Things to Consider Before You Co-Sign an Auto Loan

A co-signer is someone who agrees to take on the responsibility of paying the loan if the original borrower is unable to pay.

They are legally responsible for the loan and will have their credit affected, wages garnished, and possibly sued if the loan is not paid off.

Co-signing a loan is a huge responsibility so you need to be aware of the consequences.

Never Co-Sign if Borrower Has Bad Credit

A co-signer should only be used in cases where the borrower has a lack of credit history, never if they have bad credit.

There's a reason why their credit is bad - they failed to pay their bills on time. If a lender thinks they're too risky to borrow money - even at high interest rates, then you need to think twice about taking on the responsibility for the loan.

Co-signer's Credit Will be Affected

Many don't realize that co-signing someone else's loan will affect their own credit.

A co-signer is treated exactly the same as the borrower, which means new debt will be added to their credit profile and their debt to income ratio will increase.

These are factors that negatively affect credit scores, so be aware of this and don't co-sign a loan if you need to get a loan in the near future.

Many co-signers end up in a situation where they can't finance a vehicle for themselves because they have taken on too much debt.

Make Sure You Can Afford the Payments

There are a lot of unexpected things that can happen after signing a car loan. People lose jobs, become sick or disabled, and there's always a risk of them dying or simply being irresponsible and not paying their bills.

When you co-sign a loan, you better be prepared and able to pay off that loan.

Co-signing on a loan is legally the same as taking out a loan in your name.

You should do everything possible to minimize the damages in the event the borrower can't pay off the loan.

One thing you can do is ask the lender to agree in writing that you will be responsible only for the principal balance on the loan. You want to be protected against legal fees if the lender decides to sue.

Also ask the lender to be notified if the borrower is late with a payment. You want to prevent any late payments from showing up in your credit report so you should try to rectify the situation before it's reported to the credit bureaus.

Finally, you should only co-sign if you fully trust the borrower. It makes sense if you're co-signing for your child who has no credit history, but it's foolish to do so for a friend who just can't pay their bills on time.

My Recommendation for Car Shoppers

Who gets the credit on a cosigned loan

Gregg Fidan + is the founder of RealCarTips. After being ripped off on his first car purchase, he devoted several years to figuring out the best ways to avoid scams and negotiate the best car deals. He has written hundreds of articles on the subject of car buying and taught thousands of car shoppers how to get the best deals.


Why parents should never cosign a student loan

Who gets the credit on a cosigned loan

Considering co-signing a loan for an adult child who needs a car, a student loan or a credit card?

You may want to brace yourself for the relationship fallout that could come down the road if he or she stops paying on the obligation — a debt that has your name written all over it!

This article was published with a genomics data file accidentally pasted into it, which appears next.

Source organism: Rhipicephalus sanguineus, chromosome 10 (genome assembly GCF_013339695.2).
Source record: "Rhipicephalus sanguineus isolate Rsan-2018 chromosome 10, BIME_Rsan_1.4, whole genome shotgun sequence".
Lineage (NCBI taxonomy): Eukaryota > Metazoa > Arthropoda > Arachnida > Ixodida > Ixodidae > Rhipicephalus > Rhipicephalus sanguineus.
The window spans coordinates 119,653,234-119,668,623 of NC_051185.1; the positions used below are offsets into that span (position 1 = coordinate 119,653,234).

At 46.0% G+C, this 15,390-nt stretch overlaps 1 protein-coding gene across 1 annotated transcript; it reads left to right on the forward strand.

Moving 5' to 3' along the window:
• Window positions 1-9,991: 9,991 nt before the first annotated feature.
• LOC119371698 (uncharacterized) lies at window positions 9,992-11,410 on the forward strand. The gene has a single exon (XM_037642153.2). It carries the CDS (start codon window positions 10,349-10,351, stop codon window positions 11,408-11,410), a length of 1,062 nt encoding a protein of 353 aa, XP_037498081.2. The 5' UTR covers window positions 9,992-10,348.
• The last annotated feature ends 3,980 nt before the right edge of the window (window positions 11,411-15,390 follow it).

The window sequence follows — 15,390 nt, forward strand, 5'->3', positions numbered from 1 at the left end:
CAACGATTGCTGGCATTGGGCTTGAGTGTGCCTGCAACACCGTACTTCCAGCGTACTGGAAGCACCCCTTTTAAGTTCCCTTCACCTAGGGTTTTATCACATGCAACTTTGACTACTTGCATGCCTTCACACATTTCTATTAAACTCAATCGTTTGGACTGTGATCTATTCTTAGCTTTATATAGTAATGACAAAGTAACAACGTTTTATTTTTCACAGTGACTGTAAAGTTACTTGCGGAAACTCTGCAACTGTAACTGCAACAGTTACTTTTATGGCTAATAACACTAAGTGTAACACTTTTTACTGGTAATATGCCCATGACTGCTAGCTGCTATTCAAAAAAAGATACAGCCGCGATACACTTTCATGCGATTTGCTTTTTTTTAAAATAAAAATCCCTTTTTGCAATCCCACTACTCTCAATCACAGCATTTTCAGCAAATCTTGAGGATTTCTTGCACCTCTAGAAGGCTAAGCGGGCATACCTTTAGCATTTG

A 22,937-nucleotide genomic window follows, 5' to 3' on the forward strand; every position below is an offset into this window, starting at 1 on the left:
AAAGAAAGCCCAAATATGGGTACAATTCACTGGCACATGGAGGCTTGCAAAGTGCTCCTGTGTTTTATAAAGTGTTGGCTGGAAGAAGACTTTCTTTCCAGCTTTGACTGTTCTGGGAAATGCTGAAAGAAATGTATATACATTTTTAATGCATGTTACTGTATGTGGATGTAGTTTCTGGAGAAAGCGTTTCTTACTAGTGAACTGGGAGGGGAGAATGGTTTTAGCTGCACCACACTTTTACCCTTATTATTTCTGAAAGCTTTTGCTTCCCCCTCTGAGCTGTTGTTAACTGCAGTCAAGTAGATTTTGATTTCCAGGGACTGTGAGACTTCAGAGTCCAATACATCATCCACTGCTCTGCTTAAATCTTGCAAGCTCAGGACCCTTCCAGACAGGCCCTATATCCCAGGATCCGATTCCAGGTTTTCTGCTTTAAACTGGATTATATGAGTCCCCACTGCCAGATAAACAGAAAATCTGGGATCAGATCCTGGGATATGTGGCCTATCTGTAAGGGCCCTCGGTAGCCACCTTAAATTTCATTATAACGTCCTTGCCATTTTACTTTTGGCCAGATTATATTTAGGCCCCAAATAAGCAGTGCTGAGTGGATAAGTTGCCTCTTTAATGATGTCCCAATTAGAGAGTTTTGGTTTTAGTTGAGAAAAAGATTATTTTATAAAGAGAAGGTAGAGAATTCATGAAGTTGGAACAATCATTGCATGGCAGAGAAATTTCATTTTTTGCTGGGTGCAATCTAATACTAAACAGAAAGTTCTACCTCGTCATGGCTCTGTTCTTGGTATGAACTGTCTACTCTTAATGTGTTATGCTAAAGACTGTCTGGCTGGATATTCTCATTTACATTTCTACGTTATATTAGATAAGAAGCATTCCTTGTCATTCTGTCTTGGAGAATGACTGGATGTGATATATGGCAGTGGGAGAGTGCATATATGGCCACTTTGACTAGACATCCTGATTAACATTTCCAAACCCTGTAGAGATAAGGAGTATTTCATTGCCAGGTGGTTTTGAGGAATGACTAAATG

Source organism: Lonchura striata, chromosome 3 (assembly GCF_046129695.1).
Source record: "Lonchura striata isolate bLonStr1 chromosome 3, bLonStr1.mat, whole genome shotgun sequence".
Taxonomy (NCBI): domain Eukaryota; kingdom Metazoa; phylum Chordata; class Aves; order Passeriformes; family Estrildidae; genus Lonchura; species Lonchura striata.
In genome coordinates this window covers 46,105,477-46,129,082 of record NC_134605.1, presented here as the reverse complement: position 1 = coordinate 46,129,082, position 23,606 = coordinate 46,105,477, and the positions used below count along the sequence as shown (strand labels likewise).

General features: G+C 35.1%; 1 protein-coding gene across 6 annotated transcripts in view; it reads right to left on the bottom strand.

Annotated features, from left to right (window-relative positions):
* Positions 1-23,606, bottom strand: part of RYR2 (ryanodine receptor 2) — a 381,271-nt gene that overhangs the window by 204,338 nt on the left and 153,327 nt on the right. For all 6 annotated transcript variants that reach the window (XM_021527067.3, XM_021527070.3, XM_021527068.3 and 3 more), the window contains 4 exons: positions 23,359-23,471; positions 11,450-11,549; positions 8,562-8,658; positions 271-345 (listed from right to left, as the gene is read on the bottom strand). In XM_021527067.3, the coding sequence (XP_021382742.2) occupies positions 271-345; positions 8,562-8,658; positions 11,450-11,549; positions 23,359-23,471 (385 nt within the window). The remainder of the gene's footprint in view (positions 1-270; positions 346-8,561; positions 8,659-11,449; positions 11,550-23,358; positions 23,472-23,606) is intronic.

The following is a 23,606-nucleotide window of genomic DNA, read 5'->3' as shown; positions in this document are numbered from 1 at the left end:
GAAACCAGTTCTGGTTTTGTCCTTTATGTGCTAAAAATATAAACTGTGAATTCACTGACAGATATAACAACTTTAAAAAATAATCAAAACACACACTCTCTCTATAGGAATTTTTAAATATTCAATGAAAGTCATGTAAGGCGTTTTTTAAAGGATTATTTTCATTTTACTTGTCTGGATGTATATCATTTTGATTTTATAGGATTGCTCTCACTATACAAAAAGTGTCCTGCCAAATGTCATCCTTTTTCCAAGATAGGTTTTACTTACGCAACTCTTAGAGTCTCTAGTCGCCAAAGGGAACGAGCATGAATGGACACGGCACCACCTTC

And that only scratches the surface when it comes to the potential financial damage of cosigning on a loan.

Co-signing a loan can strain relationships

Nobody likes to think about it, but you have an almost four in 10 chance that you’ll be the one who has to pay when you co-sign a loan. That’s according to a CreditCards.com survey that found 38% of the 2,000 adult co-signers they asked were making the monthly payments because the primary borrower was not.

Even worse, that unexpected turn of events led to a breakdown in relations between co-signer and primary borrower about a quarter of the time — 26% to be exact.

On the question of lending money to family and friends — separate from the co-signing issue — Clark has long had two rules.

One, treat it as a one-time only thing. And two, treat any money you lend as a gift, rather than as a loan. That way if you do actually get paid back, it’s a happy surprise!

Co-signing a loan is dangerous to your financial health

Some 17% of Americans have co-signed a loan for a child or someone else, according to CreditCards.com. The most common type of co-singings are a parent co-signing an auto loan for a child. That represents about half (51%) of all the co-signing action, followed by personal loans (24%), student loans (19%) and credit cards (16%).

According to a 2012 report by the Consumer Financial Protection Bureau and Department of Education, about 90% of all private student loans are co-signed by a parent. Sadly, a 2014 Citizens Financial Group survey revealed that 94% of parents with a child in college said they felt more burdened due to their children’s college loans. In addition, around 50% of parents did not have a plan to repay their child’s student loan debt.

When you co-sign a loan, you’re doing more than just giving a character reference for the person. You’re agreeing to pay the debt if they welch on payments — either intentionally or because they lose a job and can’t find another.

So co-signing a loan creates a long-term financial obligation. It is a hazard that should be avoided if at all possible.

Co-signing a loan will raise your debt-to-income ratio. This can really hurt if you’re applying for a mortgage. Clark has long said you shouldn’t go out and get a loan for a car in the months before you plan to buy a home. But your credit score is still at risk if you’ve co-signed a car loan for somebody else.

It may be possible to remove yourself as a co-signer. With private student loans, you may be eligible for a co-signer release once the person you signed for makes a certain number of consecutive on-time payments and has a credit check. But you’ll likely have to stay on the student loan servicer to make this happen. With an auto loan, you can sometimes get off as a co-signer if the person you signed for refinances the loan in their own name.